1. Improve theoretical understanding of stigma processes by conducting the following types of platform activities to support better understanding of the underlying mechanisms of action of stigma related to: (i) unconscious bias; (ii) optimising inter-personal contact; (iii) cultural adaptation of interventions; and (iv) psychometric assessment of 7 stigma related measures in Amharic, Arabic, Hindi, Kannada, Mandarin and Telugu.
2. Incorporating these results into 3 proof-of-principle activities in the 6 LMIC sites to assess feasibility, relevance, acceptability and costs of the intervention related to primary care staff, mental health staff, and local area awareness-raising to reduce stigma.

1. A sustainable platform of collaboration across 8 countries, with established centres of research excellence.
2. Career progression for the early- and intermediate-career researchers in the low and middle income sites.
3. Publication of the results of the studies in strong peer-reviewed journals.
4. Openly available: (i) evaluation toolkit of the 7 scales for future international research use, and (ii) intervention guides for the 3 stigma-reduction interventions.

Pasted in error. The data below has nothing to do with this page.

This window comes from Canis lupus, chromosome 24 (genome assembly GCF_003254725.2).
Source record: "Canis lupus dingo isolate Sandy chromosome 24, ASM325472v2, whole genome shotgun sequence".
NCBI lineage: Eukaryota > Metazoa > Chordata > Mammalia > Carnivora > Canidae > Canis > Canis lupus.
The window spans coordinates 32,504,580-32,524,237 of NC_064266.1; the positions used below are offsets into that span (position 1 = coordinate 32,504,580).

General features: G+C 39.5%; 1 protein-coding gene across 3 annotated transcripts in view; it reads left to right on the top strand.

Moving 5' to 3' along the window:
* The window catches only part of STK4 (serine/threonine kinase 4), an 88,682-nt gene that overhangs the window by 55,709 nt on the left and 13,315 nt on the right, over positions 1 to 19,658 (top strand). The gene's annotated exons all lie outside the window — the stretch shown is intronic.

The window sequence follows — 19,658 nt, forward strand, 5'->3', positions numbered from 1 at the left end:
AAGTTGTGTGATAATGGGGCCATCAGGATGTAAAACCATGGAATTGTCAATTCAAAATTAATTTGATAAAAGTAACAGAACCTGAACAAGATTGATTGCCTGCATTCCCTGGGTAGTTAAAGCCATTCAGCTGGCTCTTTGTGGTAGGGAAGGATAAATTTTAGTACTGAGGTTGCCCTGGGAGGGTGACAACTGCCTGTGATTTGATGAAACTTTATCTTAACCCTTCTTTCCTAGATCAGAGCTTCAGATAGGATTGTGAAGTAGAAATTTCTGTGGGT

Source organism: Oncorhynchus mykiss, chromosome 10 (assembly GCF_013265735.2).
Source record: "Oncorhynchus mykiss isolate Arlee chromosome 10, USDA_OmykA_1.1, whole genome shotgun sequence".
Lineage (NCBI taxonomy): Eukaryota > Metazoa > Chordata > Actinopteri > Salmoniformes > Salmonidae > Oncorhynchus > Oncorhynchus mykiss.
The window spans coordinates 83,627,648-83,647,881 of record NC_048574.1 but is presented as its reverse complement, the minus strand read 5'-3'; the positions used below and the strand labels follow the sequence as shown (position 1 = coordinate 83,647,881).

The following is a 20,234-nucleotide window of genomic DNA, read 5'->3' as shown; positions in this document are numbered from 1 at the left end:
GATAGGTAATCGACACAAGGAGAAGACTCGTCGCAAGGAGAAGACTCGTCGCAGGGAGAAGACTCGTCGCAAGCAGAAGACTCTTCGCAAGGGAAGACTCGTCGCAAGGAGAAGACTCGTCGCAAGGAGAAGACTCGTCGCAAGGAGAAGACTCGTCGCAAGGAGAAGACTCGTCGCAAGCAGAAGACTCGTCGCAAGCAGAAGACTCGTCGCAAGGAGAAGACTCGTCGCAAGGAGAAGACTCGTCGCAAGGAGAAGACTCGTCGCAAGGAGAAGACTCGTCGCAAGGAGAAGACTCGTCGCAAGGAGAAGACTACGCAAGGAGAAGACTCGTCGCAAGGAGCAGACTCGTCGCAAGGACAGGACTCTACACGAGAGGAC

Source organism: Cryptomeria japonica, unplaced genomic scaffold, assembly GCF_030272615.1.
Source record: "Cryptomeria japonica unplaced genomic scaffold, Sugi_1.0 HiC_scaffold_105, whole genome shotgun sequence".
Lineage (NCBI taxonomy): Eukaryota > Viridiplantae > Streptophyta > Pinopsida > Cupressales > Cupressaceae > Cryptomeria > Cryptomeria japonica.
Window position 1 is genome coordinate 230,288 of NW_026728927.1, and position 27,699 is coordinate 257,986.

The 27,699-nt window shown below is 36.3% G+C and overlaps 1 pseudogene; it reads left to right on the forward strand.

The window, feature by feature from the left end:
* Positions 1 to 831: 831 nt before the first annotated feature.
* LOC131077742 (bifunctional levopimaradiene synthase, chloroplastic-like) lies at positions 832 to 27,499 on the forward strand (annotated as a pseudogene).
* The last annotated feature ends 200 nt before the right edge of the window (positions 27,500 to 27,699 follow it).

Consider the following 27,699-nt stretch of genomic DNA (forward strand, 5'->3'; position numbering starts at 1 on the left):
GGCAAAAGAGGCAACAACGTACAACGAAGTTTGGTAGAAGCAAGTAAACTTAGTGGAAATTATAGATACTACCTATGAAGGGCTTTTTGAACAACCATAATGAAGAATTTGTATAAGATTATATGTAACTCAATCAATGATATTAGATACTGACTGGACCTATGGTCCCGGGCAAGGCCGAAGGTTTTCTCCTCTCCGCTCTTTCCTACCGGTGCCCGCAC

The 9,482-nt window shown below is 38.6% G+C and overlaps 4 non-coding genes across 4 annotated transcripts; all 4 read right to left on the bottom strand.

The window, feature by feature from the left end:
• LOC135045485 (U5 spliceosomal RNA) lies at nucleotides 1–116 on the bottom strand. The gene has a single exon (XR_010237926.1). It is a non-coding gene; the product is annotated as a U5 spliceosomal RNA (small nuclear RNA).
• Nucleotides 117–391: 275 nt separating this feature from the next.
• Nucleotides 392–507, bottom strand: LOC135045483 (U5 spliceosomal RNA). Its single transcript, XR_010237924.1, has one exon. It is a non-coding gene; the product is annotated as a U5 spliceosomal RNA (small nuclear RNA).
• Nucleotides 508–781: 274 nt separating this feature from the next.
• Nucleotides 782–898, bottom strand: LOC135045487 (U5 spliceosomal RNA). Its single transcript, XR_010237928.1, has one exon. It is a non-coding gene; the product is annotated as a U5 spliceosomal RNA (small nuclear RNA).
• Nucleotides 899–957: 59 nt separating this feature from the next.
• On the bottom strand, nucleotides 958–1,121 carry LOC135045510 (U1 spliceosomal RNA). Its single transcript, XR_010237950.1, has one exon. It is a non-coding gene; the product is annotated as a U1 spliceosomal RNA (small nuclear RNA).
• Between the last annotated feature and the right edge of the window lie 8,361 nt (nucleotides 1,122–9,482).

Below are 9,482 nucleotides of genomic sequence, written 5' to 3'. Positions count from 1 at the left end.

5. Pilot data that wil

Planned Impact

Impact summary

The Indigo Partnership is designed to deliver the following types of positive impact:

1. A sustainable platform of collaboration across 8 countries, with established centres of research excellence. We shall create individualised career development plans for all early- and intermediate-career researchers in the low and middle income sites to support their career progression, and to assist them to establish centres of excellence in stigma research in each field site

2. Peer-reviewed publication of the results of the theoretical and proof-of-principle studies in strong international journals.

3. Generation of pilot data suitable to support future multi-site international RCTs of manualised stigma-reduction interventions, consequent upon the Indigo Partnership studies related to stigma among: (i) primary care staff; (ii) mental health staff; and (iii) local populations.

4. Providing actionable beneficial knowledge to: